Texas’ Office of Homeland Security would like to know.
Why would the Lone Star State’s chief executive issue a decree, reported today (Oct. 14), that forbids the NBA’s Texas trio from playing in Mexico ever again?
Is this political wrangling, or a serious warning that should be heeded?
Texas has spent $230 million dollars to ensure border safety, one recent political add claims, but the commercial was from 2006 according to reporter Brad Watson/WFAA-Dallas-Fort Worth.
Voters in Texas will choose the Governor of Texas on Tuesday, November 2. The winner will serve a four-year term scheduled to start on January 18, 2011.
In a stunning admonition from the State, a government appointee scowled the caution:
“Nobody should be going into Mexico at this point and time,” Steven C. McCraw said.
McCraw is Director of the Governor’s Office of Homeland Security.
“The Mexican cartels are our enemies,” he added.
He is a native of El Paso, Texas.
He is also a former Texas Highway Patrol officer, a narcotics investigator, and a 21-year FBI man. He has been the DGOHS since 2004.
Mr. McCraw also noted that Texas’ law enforcement officers need to do more to stop guns from making into Mexico from the US.
His stern warning comes in the wake of reports that Rolando Armando Flores Villegas, the commander of state investigators in Cidudad Miguel Aleman (Miguel Aleman City), was beheaded on Oct. 12.
Commander Flores was attempting to find evidence related to an American tourist’s recent murder on a border lake, according to the Associated Press.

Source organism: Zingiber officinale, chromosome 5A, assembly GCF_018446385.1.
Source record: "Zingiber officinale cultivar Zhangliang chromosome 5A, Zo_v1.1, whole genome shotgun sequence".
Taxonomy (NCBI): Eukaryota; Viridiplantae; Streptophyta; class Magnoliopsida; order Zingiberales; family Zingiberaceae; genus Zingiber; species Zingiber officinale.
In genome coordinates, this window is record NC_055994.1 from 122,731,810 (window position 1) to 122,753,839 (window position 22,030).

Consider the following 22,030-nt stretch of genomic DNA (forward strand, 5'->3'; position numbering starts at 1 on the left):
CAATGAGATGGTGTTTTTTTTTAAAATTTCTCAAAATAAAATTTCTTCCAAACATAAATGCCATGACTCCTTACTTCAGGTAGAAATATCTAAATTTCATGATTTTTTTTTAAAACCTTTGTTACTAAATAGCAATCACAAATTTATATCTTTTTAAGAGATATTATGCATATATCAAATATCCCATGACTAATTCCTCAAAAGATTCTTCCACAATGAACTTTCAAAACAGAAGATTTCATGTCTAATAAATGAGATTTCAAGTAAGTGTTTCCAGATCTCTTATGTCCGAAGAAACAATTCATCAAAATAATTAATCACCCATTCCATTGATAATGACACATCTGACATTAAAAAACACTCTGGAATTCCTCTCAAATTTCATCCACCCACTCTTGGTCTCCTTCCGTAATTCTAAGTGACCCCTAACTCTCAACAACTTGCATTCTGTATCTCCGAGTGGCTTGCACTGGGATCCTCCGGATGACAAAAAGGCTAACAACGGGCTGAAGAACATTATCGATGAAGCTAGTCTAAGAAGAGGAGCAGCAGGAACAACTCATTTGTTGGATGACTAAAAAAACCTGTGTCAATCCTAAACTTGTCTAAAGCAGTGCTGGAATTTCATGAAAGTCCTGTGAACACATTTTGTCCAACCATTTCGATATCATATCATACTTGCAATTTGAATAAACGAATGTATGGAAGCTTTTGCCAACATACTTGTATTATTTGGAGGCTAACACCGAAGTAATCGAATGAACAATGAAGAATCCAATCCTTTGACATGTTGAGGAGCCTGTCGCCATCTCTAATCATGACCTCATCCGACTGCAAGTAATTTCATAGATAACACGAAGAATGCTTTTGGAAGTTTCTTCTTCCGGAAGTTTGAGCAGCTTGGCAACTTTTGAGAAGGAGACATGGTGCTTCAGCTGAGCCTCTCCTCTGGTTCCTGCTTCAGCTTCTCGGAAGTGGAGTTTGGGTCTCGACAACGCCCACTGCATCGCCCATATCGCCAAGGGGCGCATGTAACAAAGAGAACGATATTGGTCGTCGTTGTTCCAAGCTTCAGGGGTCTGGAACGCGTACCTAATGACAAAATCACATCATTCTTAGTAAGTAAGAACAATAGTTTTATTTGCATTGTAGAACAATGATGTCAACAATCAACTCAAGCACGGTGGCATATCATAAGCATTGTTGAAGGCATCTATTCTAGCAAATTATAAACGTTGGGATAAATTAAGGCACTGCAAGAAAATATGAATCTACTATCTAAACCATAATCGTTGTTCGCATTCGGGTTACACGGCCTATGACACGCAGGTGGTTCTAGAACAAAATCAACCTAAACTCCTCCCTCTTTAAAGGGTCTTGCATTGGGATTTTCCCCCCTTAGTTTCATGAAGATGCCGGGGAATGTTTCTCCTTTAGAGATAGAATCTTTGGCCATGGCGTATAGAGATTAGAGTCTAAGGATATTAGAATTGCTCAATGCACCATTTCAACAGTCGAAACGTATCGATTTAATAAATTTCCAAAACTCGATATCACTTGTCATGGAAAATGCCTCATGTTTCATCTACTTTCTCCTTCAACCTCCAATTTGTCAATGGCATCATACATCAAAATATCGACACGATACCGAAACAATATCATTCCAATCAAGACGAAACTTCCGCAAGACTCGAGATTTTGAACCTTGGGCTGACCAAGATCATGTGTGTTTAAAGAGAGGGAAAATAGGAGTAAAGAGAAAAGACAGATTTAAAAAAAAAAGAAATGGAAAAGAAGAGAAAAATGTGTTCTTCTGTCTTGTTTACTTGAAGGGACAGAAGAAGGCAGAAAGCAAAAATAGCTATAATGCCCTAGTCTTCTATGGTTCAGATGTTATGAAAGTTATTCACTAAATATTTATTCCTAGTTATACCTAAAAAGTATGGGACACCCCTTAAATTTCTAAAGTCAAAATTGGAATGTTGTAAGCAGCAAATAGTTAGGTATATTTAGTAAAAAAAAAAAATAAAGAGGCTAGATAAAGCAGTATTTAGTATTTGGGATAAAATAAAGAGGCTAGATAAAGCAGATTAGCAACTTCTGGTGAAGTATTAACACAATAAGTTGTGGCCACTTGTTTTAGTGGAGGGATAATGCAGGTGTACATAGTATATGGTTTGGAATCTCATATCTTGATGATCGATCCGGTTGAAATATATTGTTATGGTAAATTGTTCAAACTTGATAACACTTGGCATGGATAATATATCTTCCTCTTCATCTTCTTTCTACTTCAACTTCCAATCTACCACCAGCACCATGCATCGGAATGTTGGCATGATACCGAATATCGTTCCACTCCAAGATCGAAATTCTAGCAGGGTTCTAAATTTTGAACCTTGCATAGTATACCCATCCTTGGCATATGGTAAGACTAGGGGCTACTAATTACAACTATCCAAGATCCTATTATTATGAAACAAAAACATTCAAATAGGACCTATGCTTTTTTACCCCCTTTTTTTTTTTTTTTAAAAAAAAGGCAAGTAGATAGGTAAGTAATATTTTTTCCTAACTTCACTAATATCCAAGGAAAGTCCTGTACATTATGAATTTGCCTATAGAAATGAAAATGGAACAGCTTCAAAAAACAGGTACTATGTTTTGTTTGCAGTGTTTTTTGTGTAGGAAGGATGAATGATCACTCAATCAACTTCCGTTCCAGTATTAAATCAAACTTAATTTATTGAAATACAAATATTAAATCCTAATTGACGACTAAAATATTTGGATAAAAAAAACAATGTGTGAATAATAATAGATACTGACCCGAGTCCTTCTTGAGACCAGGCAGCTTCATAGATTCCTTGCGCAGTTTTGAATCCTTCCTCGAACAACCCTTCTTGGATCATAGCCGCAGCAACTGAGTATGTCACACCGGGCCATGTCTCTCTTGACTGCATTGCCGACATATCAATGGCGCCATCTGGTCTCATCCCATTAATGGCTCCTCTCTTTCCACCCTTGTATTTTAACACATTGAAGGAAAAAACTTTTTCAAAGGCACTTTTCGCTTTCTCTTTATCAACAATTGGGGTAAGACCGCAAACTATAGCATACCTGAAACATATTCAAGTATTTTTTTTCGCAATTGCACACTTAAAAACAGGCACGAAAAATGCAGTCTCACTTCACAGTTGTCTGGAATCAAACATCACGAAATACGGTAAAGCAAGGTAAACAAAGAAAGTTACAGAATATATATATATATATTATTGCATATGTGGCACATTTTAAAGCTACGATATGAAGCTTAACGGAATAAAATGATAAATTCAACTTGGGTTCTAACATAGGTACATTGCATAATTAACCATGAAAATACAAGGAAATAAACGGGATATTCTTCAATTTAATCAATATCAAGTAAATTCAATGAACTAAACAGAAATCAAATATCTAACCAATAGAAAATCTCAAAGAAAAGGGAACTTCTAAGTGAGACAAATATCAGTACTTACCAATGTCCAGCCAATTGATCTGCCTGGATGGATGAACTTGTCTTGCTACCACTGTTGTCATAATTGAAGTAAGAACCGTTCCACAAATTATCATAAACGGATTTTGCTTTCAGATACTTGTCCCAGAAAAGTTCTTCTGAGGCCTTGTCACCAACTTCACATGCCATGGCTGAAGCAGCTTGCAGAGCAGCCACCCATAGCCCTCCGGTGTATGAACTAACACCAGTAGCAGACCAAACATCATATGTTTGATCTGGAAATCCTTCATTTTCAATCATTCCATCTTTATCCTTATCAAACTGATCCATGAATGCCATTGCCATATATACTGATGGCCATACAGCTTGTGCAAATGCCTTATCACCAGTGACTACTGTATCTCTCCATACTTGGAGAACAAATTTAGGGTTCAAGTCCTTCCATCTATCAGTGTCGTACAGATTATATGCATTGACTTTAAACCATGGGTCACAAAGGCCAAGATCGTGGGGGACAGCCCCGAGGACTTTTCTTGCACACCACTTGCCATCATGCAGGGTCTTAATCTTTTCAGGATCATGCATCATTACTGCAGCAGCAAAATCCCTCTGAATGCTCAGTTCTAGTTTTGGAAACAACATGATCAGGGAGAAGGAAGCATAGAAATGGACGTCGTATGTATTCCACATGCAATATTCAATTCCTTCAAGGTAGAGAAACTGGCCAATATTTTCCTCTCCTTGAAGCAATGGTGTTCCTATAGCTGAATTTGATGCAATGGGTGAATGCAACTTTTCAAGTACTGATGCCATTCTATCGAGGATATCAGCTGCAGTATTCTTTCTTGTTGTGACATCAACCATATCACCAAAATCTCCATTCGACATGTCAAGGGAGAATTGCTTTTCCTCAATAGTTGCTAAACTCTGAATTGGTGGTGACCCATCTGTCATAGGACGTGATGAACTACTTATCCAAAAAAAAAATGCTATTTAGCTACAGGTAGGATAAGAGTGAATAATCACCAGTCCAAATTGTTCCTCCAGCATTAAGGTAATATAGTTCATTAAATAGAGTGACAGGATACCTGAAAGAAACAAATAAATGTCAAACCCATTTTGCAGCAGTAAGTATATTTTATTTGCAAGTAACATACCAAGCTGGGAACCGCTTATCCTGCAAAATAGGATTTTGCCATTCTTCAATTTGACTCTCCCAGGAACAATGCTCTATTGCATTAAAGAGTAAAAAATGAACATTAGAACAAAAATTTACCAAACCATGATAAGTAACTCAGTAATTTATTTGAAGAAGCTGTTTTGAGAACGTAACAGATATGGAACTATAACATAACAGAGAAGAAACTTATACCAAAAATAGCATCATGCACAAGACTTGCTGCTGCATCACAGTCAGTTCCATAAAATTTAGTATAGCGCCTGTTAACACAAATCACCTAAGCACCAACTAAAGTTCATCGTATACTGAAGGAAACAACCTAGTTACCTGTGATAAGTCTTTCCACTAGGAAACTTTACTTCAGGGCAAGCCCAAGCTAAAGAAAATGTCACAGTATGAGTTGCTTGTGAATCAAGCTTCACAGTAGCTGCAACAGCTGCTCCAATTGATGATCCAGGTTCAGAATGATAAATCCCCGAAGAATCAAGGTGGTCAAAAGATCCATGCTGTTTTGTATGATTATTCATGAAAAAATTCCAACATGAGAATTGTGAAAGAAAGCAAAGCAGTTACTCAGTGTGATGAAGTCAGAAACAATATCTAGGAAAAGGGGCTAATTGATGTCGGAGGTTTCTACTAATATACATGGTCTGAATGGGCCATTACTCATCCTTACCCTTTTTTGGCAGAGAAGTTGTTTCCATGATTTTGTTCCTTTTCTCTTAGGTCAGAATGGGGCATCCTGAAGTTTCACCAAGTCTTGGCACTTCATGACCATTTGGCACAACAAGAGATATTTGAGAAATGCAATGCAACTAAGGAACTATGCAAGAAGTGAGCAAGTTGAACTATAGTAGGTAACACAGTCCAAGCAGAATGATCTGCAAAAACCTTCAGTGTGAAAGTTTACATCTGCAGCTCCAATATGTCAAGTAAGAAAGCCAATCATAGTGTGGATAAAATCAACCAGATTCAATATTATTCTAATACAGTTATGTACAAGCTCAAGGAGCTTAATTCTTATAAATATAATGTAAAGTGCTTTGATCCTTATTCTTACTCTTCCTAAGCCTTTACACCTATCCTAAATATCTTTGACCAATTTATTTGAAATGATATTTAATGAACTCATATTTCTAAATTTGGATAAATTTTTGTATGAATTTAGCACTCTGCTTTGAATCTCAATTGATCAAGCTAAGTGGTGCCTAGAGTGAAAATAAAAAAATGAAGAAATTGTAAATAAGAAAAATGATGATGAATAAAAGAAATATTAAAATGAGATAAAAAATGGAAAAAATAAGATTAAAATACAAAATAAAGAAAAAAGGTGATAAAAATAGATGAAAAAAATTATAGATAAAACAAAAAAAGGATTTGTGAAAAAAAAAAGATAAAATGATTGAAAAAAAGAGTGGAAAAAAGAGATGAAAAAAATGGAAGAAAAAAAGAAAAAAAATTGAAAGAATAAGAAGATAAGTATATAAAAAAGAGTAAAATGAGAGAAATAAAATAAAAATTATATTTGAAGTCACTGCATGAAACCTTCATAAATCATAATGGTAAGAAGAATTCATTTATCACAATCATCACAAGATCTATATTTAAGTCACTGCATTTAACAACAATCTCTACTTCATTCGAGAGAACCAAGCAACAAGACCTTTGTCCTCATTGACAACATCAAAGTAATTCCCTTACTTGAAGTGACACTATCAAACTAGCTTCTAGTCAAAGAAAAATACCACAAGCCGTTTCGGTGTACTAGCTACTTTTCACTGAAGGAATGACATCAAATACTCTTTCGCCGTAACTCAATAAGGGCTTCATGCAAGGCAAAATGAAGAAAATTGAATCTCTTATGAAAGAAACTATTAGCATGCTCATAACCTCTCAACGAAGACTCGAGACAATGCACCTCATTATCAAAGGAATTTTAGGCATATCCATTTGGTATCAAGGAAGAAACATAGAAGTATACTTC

According to CNN, his head was delivered Tuesday, in a suitcase, to a Mexican garrison.
Conflicting reports have surfaced today, that claim the murderers of David Hartley, who was shot in the head and killed while jet skiing on Falcon Lake last month, were cartel members.
The murder suspects were previously reported to be pirates. They could be both, or neither.
The reports claim that cartel members suspected Hartley to be a spy for a rival cartel.
There have been at least four travel advisories issued by the federal government since 2006 during the George W. Bush and Vicente Fox presidential administrations.
NBA Commissioner David Stern’s office, under pressure, insists that it and its contacts took every precaution to ensure the safety of the Spurs, the Clippers and their travelling parties.
No reported incidences have been revealed yet in relation to the game that was played in Mexico City near the soldier-guarded main airport.
In 2006, current President of Mexico, Felipe de Jesus Calderon Hinojosa, launched an ongoing offensive against the well-armed and awesomely feared drug cartels.
The dominant drug smuggling gangs are now infighting as well as combating belligerent rivals for control of the very lucrative US-Mexico border.
The majority of vacationers enjoy their visits to the Mexican interior, but some experience kidnappings, robberies and even death.
Acapulco and Cabo San Lucas are considered the safest and the most popular cities for some tourists, but even those two locales have now fallen victim to mass kidnappings for up to multi-million dollar ransoms.
Texans should steer clear of the country of Mexico fully and until further notice, and that includes NBA entourages, according to McCraw.
I, personally, would not chance taking my family there right now, but US citizens living or traveling to Mexico are advised to register with the US Embassy or the nearest consulate.
Registration can also be done through the US State Department’s travel registration website.
Or you may contact the Embassy by email or visit its website:
The US Embassy is located in Mexico City at Paseo de la Reforma 305, Colonia, Cuahotemoc; telephone from the United States: 011-52-55-5080-2000
Will you take heed to the Texas government’s warning, or do you have immediate plans to go to Mexico?